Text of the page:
I used Denver Rental Property Inspections and had a good experience with Tom.  He was easy to book with, punctual and professional. He lives in Central Park so he’s familiar with the homes and he has the best price compared to the others.  My suspicion is he is able to be so competitive on cost because he’s not a big company with lots of employees and overhead… but none of that matters to you as a landlord going through this process. I suspect with this pricing he’ll get busy… so maybe get on his schedule for sooner rather than later.

Denver Rental Property Inspections

Tom Unterwagner

(720) 385-7434


Inspection Cost:  $149 if you mention “Central Park Scoop” ($179 regularly)

Reinspection Cost:  $59

Jordan Van Voorst – Checkup Property Inspections LLC

(720) 751 – 7121


Inspection Cost: $199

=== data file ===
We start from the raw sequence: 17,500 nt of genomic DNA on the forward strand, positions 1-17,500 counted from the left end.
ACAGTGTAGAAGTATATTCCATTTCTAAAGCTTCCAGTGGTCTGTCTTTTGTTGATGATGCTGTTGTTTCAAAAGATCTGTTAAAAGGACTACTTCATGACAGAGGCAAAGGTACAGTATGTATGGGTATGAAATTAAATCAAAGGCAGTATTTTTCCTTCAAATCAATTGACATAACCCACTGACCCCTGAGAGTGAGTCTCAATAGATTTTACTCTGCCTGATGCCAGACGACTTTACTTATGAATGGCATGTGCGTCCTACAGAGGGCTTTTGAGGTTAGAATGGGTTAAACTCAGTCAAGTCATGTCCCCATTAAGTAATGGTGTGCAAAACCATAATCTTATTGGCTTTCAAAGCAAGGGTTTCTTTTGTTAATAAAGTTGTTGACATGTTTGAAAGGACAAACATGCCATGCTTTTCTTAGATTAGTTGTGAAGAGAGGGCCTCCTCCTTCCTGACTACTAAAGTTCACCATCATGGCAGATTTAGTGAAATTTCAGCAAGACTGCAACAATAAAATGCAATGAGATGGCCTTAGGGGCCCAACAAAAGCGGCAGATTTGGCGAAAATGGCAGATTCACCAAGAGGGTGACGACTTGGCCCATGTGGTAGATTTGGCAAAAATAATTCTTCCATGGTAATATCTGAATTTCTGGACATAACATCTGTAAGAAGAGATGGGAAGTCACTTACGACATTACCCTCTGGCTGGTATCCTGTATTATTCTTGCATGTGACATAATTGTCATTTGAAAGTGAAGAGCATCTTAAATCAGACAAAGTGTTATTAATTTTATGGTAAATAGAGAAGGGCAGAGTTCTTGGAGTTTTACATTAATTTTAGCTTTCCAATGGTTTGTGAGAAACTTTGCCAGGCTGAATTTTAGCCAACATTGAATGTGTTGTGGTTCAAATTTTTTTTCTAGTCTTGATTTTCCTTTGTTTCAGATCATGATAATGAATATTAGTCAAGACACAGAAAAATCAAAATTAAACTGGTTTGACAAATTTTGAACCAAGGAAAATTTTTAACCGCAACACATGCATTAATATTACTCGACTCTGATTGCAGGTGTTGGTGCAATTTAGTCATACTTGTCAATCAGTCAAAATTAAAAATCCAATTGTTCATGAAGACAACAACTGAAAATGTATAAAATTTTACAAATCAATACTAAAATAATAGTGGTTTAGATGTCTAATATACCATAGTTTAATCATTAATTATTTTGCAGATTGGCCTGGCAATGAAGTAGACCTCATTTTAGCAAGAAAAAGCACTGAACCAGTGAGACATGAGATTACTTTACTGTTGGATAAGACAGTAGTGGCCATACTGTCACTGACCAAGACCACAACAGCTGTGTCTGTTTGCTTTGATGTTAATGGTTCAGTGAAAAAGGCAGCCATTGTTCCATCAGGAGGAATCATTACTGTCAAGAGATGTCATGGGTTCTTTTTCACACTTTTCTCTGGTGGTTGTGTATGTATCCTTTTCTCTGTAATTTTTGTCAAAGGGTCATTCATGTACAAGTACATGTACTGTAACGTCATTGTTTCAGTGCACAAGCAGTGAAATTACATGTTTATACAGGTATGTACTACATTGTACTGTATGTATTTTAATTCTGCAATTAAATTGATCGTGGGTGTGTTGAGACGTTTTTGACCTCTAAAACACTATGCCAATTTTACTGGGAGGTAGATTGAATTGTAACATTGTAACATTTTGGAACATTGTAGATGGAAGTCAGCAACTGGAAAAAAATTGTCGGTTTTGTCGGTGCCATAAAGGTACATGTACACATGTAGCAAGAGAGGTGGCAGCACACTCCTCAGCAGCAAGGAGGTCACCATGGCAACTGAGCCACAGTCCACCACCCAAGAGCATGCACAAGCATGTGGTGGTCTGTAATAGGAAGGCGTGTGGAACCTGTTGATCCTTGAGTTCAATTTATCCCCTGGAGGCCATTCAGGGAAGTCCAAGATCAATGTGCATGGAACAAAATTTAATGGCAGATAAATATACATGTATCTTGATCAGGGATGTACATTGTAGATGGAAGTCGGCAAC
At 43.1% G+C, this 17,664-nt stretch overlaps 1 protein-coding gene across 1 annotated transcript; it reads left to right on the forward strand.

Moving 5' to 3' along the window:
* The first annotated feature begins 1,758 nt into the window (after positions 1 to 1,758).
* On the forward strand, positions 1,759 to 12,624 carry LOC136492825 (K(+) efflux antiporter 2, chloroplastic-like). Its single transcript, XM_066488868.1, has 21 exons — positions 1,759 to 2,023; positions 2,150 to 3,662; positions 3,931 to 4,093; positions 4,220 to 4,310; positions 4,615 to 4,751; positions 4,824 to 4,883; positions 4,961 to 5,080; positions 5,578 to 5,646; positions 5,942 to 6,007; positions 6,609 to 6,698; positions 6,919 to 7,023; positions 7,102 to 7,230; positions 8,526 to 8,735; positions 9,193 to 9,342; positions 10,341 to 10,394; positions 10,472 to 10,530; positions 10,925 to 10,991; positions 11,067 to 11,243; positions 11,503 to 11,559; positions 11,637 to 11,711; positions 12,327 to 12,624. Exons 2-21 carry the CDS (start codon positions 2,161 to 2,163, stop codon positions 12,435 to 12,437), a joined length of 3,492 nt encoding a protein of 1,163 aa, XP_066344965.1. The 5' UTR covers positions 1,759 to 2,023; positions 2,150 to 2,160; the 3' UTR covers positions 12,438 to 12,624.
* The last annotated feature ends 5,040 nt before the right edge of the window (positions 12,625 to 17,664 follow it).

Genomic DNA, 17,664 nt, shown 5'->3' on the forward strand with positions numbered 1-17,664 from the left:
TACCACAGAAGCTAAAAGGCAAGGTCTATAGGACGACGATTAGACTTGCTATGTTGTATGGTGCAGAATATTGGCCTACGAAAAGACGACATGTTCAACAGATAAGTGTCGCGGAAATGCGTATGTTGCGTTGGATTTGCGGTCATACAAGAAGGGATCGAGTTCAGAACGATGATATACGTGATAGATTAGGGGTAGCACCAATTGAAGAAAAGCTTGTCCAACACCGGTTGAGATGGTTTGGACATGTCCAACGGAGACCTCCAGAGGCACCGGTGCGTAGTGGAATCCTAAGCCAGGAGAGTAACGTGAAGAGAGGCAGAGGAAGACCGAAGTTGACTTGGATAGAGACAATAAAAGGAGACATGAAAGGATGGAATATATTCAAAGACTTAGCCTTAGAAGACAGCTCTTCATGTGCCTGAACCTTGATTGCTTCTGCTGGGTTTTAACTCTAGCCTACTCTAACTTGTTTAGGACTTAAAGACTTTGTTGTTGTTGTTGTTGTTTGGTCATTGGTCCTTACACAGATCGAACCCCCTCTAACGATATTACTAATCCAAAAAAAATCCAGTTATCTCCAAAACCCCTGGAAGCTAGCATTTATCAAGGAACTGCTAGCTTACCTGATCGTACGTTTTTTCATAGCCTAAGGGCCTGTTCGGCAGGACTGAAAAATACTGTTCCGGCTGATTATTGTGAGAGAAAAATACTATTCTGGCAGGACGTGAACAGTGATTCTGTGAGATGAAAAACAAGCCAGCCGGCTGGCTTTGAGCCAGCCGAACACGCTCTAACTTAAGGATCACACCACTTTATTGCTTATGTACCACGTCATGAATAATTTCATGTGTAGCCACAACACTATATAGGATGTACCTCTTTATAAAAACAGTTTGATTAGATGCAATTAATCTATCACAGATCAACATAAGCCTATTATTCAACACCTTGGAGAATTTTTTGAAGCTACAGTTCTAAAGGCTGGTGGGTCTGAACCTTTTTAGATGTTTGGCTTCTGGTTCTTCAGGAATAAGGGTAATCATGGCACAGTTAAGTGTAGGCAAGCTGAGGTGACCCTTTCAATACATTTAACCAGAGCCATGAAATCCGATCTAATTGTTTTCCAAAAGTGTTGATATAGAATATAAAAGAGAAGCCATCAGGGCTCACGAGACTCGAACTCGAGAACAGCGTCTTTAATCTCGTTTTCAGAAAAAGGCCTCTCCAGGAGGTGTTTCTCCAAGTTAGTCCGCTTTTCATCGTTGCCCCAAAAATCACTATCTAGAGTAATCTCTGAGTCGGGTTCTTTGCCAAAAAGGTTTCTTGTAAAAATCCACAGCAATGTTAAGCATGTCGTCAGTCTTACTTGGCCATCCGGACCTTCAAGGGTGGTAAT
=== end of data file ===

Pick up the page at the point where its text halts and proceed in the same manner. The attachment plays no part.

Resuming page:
Reinspection Cost: $0 (no reinspection fee)

Axium Inspections

(719) 301-6615


Inspection Cost: $194

Reinspection Cost: $194

Scott Home Inspections

(303) 373-2424


Inspection Cost: $195

Reinspection Cost: $125

Once you pass your inspection they will provide you with all the paperwork that you need to then go forward with the city license application in step 3. 

What happens if you fail for non-compliance on an item?  If this happens you need to have the home re-inspected and it can cost from $59 – $195 based on the inspectors I spoke with. This reinspection must happen within 90 days so you can move forward with the application within that timeframe, otherwise you have to do a completely new inspection.  So once you start the process see it through and get it done in 90 days.

3. License Application with Denver:

Ok you’ve now completed your pre-inspection, fixed any issues and passed your third-party inspection. Great, now it’s time to apply for the Denver rental license!

Unfortunately, this can be the trickiest part because the online system is clunky and at times confusing.  (Sorry Denver, but it’s true!) It is what is though, so let’s work through it and get it done.

Things you’ll need for your application: 

  • Pictures of the front of IDs for all property owners combined in one PDF
  • Articles of Organization (if you own the property in an LLC)
  • Completed third party Inspection checklist showing you’ve passed